A. Rebai, B. Goffinet, B. Mangin, Genetics
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To illustrate the flexibility of permutation tests, suppose that a genome scan detects two loci on chromosomes 1 and 2 that appear to affect a trait in an additive fashion, with the first explaining twice as much variance as the second. To determine whether the second locus makes a significant contribution over and above the first, one could permute the genotypes for chromosome 2 among the progeny. The likelihood ratio statistic for a two-locus effect can be computed for each such permutation and the empirical distribution used to make inferences about the significance of the effect of the second locus.
See, for example, E. S. Edgington, Randomization Tests (Dekker, New York,
1987); E. W. Noreen, Computer Intensive Methods for Testing Hypotheses (Wiley, New York, 1989); B. Efron and R. J. Tibshirani, An Introduction to the Bootstrap (Chapman & Hall, New York, 1994), pp. 220—236.
Informative meioses are those in which one can definitively tell if the disease-causing allele has been transmitted from an obligate heterozygote. For a fully penetrant monogenic dominant trait, all meioses occurring in an affected individual are informative. For a fully penetrant monogenic recessive trait, meioses occurring in an obligate carrier are informative if they produce an affected child or if they produce an unaffected child who inherits the disease-causing allele from the other parent. This latter situation occurs in one-third of unaffected children and can be recognized by the use of close flanking markers.
M. Boehnke, Am. J. Hum. Genet.
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D. Brown, M. B. Gorin, D. E. Weeks, ibid., 544 (
C. Cannings and E. T. Thompson, Clin. Genet.
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, 968 (1981); Biometrics
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, 581 (1990). In cases involving a disease-causing allele D with high frequency, one may also wish to avoid families with "too many" affected individuals, because there is a high probability that one or both parents is homozygous for D (L. Kruglyak and E. S. Lander, in preparation).[PubMed][PubMed]
J. S. Beckman, in Gene Mapping Techniques and Applications, L. B. Schook, H. A. Lewin, D. G. McLaren, Eds. (Dekker, New York,
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D. T. Bishop and J. A. Williamson, Am. J. Hum. Genet.
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A. Darvasi, A. Weinreb, V. Minke, J. I. Weller, M. Soller, Genetics
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R. C. Elston, in Proceedings of the 16th International Biometric Conference, Hamilton, New Zealand, 7—11 December 1992 (Ruakura Conference Center, Hamilton, New Zealand,
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Crossovers are randomly distributed with density N
per centimorgan, where N
is the number of informative meioses. It follows trivially that the expected distance to the nearest flanking crossover on either side is (1/N
) cM. [See also, K. Lange, L. Kunkel, J. Aldridge, S. A. Latt, Am. J. Hum. Genet.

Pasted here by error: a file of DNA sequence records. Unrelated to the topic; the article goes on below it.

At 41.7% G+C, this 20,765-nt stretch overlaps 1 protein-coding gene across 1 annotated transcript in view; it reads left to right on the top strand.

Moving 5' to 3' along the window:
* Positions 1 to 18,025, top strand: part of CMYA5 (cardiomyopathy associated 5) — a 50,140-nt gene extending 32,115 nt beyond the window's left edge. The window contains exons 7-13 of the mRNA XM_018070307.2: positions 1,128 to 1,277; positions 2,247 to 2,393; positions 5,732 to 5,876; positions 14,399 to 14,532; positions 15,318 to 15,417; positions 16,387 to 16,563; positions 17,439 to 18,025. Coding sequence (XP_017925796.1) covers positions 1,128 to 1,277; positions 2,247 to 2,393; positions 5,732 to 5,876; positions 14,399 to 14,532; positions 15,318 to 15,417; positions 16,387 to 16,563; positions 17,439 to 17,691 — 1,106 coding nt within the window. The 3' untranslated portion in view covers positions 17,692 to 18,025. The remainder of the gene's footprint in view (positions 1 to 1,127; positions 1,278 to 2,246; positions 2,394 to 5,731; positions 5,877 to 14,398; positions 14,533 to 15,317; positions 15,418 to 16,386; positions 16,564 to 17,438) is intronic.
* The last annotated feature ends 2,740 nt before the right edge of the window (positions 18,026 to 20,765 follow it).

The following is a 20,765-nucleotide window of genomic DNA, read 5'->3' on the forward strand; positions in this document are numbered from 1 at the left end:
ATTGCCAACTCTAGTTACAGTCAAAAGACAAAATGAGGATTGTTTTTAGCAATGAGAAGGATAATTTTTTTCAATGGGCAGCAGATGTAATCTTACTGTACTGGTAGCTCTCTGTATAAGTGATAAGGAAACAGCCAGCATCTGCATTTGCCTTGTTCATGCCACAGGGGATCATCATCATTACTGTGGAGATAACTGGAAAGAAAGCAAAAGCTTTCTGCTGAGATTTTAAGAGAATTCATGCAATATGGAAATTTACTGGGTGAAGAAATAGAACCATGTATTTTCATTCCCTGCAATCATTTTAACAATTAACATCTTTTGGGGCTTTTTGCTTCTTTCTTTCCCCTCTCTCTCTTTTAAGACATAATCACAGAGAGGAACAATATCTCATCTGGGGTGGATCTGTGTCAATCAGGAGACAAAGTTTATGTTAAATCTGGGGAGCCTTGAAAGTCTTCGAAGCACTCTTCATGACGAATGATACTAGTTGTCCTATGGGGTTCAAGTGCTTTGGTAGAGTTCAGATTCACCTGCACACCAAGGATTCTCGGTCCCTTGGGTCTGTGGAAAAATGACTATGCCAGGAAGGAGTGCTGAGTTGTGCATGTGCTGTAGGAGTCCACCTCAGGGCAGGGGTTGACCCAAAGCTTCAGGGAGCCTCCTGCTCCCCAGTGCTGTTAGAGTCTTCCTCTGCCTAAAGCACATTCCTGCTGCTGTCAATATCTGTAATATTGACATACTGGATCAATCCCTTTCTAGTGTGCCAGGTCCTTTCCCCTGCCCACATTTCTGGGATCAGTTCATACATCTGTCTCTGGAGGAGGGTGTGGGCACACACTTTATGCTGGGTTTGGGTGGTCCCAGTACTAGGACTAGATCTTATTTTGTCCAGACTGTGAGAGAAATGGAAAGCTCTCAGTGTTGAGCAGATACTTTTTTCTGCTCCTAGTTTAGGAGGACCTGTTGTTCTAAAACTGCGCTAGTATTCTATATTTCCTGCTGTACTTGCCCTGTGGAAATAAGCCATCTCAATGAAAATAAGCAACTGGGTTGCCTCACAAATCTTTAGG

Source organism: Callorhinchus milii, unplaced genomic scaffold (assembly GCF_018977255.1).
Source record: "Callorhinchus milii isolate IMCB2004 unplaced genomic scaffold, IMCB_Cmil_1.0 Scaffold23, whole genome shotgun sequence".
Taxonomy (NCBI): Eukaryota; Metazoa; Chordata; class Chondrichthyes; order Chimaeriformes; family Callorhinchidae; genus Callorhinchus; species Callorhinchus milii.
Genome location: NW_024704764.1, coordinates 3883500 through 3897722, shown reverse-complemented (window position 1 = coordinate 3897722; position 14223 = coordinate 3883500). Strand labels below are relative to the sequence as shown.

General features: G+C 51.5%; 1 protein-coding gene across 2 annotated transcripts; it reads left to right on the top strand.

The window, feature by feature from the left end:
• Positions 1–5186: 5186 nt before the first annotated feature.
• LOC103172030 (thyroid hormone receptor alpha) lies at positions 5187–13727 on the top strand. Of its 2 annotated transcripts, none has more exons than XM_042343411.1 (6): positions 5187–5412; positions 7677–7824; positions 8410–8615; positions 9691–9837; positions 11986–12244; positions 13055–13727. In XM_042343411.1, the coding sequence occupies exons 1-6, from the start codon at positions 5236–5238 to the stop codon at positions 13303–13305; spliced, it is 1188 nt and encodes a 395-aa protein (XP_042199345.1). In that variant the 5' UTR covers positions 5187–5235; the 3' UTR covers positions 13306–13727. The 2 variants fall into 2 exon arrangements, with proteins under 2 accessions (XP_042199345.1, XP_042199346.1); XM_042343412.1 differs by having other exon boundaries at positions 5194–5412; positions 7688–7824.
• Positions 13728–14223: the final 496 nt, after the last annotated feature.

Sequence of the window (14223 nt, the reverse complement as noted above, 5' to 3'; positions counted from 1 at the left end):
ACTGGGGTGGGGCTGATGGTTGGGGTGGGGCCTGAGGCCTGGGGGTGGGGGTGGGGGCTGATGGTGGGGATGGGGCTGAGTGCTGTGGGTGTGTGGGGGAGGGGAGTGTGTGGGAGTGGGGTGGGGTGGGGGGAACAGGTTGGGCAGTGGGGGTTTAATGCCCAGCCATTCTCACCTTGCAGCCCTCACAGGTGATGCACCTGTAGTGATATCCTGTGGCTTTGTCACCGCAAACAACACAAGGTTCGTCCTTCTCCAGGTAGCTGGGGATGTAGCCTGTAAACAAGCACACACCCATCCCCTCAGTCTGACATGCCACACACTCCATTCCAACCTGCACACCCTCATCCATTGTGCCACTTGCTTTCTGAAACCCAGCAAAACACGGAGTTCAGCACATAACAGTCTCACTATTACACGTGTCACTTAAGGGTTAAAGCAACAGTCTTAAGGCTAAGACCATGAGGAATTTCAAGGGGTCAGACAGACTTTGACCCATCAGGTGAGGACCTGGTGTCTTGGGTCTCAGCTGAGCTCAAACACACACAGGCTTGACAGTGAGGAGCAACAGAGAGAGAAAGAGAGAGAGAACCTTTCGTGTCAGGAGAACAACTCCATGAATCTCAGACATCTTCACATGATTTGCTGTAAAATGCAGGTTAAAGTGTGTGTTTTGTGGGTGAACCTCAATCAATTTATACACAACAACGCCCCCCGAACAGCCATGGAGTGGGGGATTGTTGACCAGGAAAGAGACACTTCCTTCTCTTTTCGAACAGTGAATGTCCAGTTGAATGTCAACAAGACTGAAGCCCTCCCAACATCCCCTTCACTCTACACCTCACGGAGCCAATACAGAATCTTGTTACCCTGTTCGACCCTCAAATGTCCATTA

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N. Risch, Am. J. Hum. Genet.
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In a population founded N generations ago, linkage disequilibrium should be detectable over distances on the order of (100/N) cM. By studying k affected chromosomes, one should be able to localize a disease gene to a region on the order of (100/kN)) cM. (Exact numbers would depend on the precise definition of detection of linkage disequilibrium and localization of a disease gene, but these estimates reflect the scaling with population age and number of affected chromosomes.)
Traditional construction of congenic strains by repeated backcrossing relies on the fact that an average of 50% of the undesired genome is lost at each generation. By using a complete genetic linkage map, however, one can identify those backcross progeny that have fortuitously lost a larger proportion of the undesired genome and breed them to create the next generation. In only three to four generations, it is possible to eliminate essentially all of the undesired genome. For example, this has been performed to construct congenic strains for the Mom-1 region of mouse chromosome 4 (A. Moser and W. F. Dietrich, personal communication).
Complementation tests can be performed only between two alleles causing the same recessive phenotype. Accordingly, knockout experiments should target an allele A1 that causes a dominant (or partially dominant) phenotype when placed in trans to a second allele A2; the knockout allele would then be expected to fail to yield the dominant phenotype in the complementation test. Because current gene knockout protocols are limited to a few mouse strains such as 129, one may first need to construct a congenic carrying the desired allele in such a strain before one can construct the appropriate knockout.
For an insightful historical account of the criticisms of Mendelian theory on the grounds that it cannot explain variation observed in nature, see W. B. Provine, The Origins of Theoretical Population Genetics (Univ. of Chicago Press, Chicago,
We thank L. Kruglyak and D. Siegmund for assistance concerning thresholds for significance and C. Amos, M. Boehnke, A. Chakravarti, F. Collins, R. Elston, W. Frankel, D. Fulker, S. Ghosh, S.-W. Guo, H. Jacob, J. Ott, A. Weder, A. Lynn, and members of the Lander laboratory for helpful comments on the manuscript. This work was supported in part by a grant from NIH (HG00098 to E.S.L.).